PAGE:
Get rid of Amphipods easy


Wrasses are marine fishes of the Labridae family. There are more than 600 Wrasse species that live in the sea. These brightly colored fish species are typically small, and most of them are less than 20 cm (7.9 in) long.

However, the largest wrasse species, the humphead wrasse, can grow up to 2.5 m (8.2 ft) long. These fish are efficient carnivores that mainly feed on a wide range of small invertebrates.

So, if you want to get rid of amphipods, Wrasses are your best bet. Keep several wrasse fish in your aquarium, and they will take care of the rest.


Mandarin Dragonet, also known as Mandarin Goby or Mandarinfish, is one of the most beautiful saltwater fish you can keep in your aquarium.

These small bright-colored fish are hardy, disease-resistant, and inexpensive fish species that are suitable for beginners. They grow about 4 inches at most and feed on small crustaceans such as copepods and amphipods.

They are generally peaceful fish species and an excellent choice for your amphipods issue. As Mandarine’s only source of food is pods, they will happily eat all of your amphipods in your aquarium.

However, if you intend to keep these fish in your aquarium, you will have to provide pods constantly as Mandarins do not feed on other fish food.


Clownfish or Nemo, as you know them, are one of the most recognizable saltwater fish species. These fish are also known as anemonefish because they tend to live in Anemones.

Clownfish reach about 4.3 inches in length and are available in various colors and patterns. They are omnivore species that mainly feed on zooplankton from the water column, such as copepods and amphipods.

You can keep clownfish to reduce the amphipods population, but they are not good at eliminating amphipods. The reason for this is amphipods hide in the daytime, and clownfish only prey in the daytime.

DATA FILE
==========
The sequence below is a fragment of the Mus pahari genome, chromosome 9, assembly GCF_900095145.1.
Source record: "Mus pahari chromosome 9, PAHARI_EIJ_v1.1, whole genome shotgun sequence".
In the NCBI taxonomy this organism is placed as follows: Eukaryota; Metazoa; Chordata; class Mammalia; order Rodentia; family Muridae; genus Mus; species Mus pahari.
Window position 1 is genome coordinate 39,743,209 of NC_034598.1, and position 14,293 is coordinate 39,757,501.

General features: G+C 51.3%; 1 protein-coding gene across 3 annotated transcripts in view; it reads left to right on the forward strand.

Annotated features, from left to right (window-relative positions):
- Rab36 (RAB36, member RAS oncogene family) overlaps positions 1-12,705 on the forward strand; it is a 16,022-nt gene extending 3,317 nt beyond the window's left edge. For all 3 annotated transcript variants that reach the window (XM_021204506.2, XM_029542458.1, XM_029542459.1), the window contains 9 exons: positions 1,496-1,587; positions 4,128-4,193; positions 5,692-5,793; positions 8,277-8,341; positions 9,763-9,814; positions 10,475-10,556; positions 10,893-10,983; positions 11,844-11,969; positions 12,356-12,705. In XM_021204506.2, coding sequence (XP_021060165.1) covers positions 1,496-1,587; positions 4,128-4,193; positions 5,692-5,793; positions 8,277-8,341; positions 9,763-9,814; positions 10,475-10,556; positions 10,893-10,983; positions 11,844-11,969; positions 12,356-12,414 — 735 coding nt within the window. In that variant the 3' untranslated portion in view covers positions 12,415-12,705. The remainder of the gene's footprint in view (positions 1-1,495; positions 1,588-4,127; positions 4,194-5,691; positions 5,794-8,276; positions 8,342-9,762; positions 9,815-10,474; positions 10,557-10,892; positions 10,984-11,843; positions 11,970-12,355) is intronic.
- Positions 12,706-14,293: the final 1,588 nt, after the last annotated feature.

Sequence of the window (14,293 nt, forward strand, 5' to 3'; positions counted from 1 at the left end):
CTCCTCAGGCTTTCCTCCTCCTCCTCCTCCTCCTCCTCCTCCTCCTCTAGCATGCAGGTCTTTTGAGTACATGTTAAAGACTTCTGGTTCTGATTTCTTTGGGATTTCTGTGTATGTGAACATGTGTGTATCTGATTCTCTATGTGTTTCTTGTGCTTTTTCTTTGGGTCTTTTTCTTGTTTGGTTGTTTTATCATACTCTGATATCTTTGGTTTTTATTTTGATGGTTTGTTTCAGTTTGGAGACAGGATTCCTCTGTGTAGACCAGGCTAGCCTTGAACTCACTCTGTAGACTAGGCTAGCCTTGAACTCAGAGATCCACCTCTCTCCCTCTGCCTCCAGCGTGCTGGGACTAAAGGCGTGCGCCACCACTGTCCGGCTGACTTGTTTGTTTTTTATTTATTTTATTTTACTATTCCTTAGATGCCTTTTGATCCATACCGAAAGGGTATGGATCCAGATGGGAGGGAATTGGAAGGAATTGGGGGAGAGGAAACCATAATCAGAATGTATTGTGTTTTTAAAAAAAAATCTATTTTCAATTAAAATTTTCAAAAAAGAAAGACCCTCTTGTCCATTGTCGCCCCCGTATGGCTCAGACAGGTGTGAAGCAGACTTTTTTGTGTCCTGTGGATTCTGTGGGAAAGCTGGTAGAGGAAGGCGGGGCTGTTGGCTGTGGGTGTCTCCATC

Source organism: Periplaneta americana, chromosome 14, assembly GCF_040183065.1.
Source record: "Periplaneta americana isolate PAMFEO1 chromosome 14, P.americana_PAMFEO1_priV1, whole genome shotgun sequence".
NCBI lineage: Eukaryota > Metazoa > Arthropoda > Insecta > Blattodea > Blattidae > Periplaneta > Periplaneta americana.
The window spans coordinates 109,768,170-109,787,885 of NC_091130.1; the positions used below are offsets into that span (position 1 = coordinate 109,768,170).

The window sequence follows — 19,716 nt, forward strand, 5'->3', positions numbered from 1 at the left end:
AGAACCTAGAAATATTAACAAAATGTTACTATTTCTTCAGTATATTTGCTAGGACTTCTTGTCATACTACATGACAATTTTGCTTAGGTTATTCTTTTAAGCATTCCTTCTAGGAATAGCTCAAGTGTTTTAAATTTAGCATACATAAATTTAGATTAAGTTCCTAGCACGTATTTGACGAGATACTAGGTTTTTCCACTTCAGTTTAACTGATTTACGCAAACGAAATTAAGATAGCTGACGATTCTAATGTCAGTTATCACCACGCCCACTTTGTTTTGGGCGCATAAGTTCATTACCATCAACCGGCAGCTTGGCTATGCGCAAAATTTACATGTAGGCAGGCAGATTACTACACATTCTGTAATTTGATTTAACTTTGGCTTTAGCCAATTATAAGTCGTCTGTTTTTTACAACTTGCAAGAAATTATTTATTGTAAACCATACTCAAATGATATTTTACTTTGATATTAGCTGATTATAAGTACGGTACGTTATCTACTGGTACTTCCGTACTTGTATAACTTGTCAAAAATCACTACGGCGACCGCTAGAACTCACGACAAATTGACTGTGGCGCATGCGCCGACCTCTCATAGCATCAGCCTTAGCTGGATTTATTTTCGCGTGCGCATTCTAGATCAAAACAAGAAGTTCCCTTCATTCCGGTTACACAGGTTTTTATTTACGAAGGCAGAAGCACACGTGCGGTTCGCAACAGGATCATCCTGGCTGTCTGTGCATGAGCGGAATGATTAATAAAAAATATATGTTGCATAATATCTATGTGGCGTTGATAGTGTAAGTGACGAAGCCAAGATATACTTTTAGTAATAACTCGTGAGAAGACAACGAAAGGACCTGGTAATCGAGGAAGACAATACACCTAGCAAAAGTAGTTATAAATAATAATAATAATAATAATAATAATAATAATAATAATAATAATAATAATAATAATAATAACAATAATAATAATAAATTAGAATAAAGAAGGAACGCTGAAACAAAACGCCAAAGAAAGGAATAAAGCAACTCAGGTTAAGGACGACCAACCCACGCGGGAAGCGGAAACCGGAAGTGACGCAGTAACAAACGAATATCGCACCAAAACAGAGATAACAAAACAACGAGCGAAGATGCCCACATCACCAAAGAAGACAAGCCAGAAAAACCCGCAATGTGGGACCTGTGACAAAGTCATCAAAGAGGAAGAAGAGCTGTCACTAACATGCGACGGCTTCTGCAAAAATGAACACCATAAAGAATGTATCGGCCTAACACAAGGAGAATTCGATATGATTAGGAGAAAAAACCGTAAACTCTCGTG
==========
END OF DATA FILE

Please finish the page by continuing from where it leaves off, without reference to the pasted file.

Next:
Clownfish sleep at night, which leaves amphipods to have a chance to survive in your aquarium.


Pipefish are a subfamily of a small fish family, Syngnathidae. They look like straight-bodied seahorses and grows for about 14-15.5 inches long.

Pipefish generally live in sheltered areas in coral reefs or seagrass beds. They are relatively hardy fish that can adjust well in aquarium life in ideal water conditions, but you should keep them only with seahorses because of their poor swimming ability.

Pipefish feed on live foods such as brine shrimp, small ghost shrimp, copepods, and amphipods. If you have a reef aquarium with no other fish, these species might be an excellent choice to get rid of amphipods in your aquarium.

Sea Horses

Sea horse is a small marine fish that belongs to the Syngnathidae family in the genus Hippocampus. As the name suggests, sea horses have a horse-like face and grow about 1.5 to 35.5 cm long.

These are relatively hard to keep saltwater fish species. However, captive-bred seahorses can hold for longer in aquariums. They are carnivore species that mainly eat frozen or freeze-dried Mysis shrimp in captivity.

But, amphipods are an essential source of live nutrition for seahorses. Sea horses will happily eat amphipods for you, but keep in mind that they need intermediate-level care in your aquarium.

How Do I Get Rid Of Amphipods?

As we have already explained above, one way to get rid of amphipods is to introduce amphipod predators like Wrasse, mandarin fish, clownfish, pipefish, and seahorses.